Starring: George Clooney, Britt Robertson, Hugh Laurie
Genre: Action/ Adventure
By sheer coincidence, a young and curious teenager (Robertson) and an embittered former-boy genius (Clooney) join forces to embark on a dangerous mission to find and unearth the secrets of ‘Tomorrowland’; an enigmatic place located somewhere in time and space.
In this cinematic era of all big budget films being remakes, sequels or adaptations, I am sure that I am not alone in wanting a big budget film with an original idea to succeed. Well, Tomorrowland is original in that it based on a theme park ride, but unlike another money spinning Disney franchise based on a theme park ride, had a lukewarm box office return and any sequels are highly unlikely.
Despite having one of Hollywood’s safer pair of hands in the starring role in the form of George Clooney, he is certainly not guaranteed to get bums on seats, and this and the cinema going public’s reluctance to take a chance on the unfamiliar most certainly did not help either, and will only further prevent studios from investing the big bucks in original ideas. There is no denying that Tomorrowland is a generally enjoyable enough watch with some really interesting themes and concepts at its core, but with a narrative that is all over the place in terms of both structure and tone it will be a film that is quickly forgotten and sadly does deserve its modest box office return.
From the off things are uneven, with dual narration and the story being told from the point of view of two of its characters, and though it becomes prevalent as to why this has been done later in the film, it immediately makes the film more challenging to watch than it should be and is really hard to get into. However the one consistency Tomorrowland does have is its continuous inconsistency in what seems to be a struggle for Brad Bird to bring his ideas and vision to the screen and transform them into an engaging narrative. It ultimately feels disjointed and verges into just being completely bonkers, though not quite on the same level as Jupiter Ascending! It is this sense of fun and the solid performances that just about save Tomorrowland.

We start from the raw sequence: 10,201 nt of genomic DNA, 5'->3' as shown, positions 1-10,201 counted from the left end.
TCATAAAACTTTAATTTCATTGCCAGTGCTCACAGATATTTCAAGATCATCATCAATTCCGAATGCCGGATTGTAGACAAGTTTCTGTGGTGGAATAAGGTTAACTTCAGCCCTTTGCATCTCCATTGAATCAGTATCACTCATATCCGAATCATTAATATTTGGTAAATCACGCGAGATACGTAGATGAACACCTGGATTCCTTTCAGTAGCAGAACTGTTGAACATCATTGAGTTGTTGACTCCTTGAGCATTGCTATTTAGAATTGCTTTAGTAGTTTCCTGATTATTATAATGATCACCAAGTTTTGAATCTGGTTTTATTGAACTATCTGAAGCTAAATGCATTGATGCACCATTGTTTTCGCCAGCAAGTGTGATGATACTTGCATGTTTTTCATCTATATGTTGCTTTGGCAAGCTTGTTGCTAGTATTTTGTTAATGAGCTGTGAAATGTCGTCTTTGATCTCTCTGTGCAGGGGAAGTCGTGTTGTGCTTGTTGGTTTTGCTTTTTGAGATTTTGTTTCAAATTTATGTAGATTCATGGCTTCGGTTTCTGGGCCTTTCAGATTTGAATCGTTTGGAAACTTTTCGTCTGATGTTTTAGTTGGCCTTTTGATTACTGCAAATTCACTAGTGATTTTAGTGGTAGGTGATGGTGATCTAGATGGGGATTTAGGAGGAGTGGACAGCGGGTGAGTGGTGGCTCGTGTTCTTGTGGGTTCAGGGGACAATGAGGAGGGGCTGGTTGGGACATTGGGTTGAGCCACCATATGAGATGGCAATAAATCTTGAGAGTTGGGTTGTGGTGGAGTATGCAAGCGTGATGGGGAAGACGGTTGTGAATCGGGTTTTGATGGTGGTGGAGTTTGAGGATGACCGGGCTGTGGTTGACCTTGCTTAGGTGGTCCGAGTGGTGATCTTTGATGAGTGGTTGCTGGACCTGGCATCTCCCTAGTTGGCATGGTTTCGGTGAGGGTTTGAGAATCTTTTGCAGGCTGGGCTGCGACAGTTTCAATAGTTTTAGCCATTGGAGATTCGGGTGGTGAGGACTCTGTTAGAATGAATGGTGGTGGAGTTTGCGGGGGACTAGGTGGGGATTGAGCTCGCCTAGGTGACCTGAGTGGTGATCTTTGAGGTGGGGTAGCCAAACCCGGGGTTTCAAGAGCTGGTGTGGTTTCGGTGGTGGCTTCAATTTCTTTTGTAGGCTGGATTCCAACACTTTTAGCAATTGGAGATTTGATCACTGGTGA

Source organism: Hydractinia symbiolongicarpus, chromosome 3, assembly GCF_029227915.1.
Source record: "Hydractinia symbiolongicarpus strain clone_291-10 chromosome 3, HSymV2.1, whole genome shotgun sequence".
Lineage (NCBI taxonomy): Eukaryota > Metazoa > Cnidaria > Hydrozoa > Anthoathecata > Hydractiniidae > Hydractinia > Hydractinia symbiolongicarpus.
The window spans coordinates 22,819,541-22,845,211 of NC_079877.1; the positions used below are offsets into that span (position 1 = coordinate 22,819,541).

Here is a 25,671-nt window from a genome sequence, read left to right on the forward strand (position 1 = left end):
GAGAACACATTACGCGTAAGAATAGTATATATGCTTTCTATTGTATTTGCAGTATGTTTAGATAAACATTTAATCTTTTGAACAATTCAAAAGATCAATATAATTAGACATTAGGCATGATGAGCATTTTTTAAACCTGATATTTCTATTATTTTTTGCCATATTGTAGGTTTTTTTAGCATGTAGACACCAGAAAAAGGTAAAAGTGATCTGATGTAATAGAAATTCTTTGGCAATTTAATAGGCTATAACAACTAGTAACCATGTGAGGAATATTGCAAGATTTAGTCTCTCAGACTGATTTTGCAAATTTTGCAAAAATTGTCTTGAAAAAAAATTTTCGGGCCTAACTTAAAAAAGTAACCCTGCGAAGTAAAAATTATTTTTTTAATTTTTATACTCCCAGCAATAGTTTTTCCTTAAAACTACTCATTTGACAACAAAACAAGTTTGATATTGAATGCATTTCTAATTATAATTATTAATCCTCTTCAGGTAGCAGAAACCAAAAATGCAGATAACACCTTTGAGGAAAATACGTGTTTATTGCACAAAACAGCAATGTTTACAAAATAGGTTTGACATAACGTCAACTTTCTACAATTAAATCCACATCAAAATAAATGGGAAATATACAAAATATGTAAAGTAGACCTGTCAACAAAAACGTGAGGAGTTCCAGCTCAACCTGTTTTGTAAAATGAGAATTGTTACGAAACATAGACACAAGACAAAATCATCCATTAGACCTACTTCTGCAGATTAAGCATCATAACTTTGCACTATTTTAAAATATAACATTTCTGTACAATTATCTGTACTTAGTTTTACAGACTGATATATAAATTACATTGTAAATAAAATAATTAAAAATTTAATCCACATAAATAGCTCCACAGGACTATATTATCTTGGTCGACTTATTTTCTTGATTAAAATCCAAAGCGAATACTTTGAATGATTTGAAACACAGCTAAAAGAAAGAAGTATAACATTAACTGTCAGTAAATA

It is certainly a role that never even threatens to challenge him and Clooney is solid but admittedly unspectacular as Frank, though the script certainly doesn’t help, another actor may have given this character the edge and extreme bitterness his character is supposed to feel as Clooney does seem to be cruising. Clooney is undoubtedly out staged by his younger co-stars whose energetic performances undoubtedly help the film no end; Britt Robertson, appearing in far more scenes than Clooney, is infectiously energetic and Raffey Cassidy is also excellent as Athena, a very important narrative character. Meanwhile Hugh Laurie enjoys himself very much, and though he chews as much scenery as the script certainly suggests he should, it is a character which is the most lazily written of them all.
As the extremely uneven story develops and bizarre ideas are introduced straight away, technological developments are introduced at the narrative’s lazy convenience rather than feeling like interesting developments or jaw-dropping revelations. This makes it impossible to take the films examinations of ideas such as our obsession with when our world is going to end and our cynicism towards the future that seriously, especially as they are just thrown in casually without any real development or examination.
Tomorrowland’s other saving grace are the visuals; Brad Bird creates an immersive visual world whenever the film takes place in Tomorrowland. However, though he is obviously a director with vision and talent, the compromises he may have had to make to bring Tomorrowland has created a completely uneven and highly forgettable mess.
As much as its originality and ambition deserves credit, there is no getting away from the fact that Tomorrowland is a completely disjointed mess of a film deserving of its poor box office return and will be forgotten about very quickly indeed.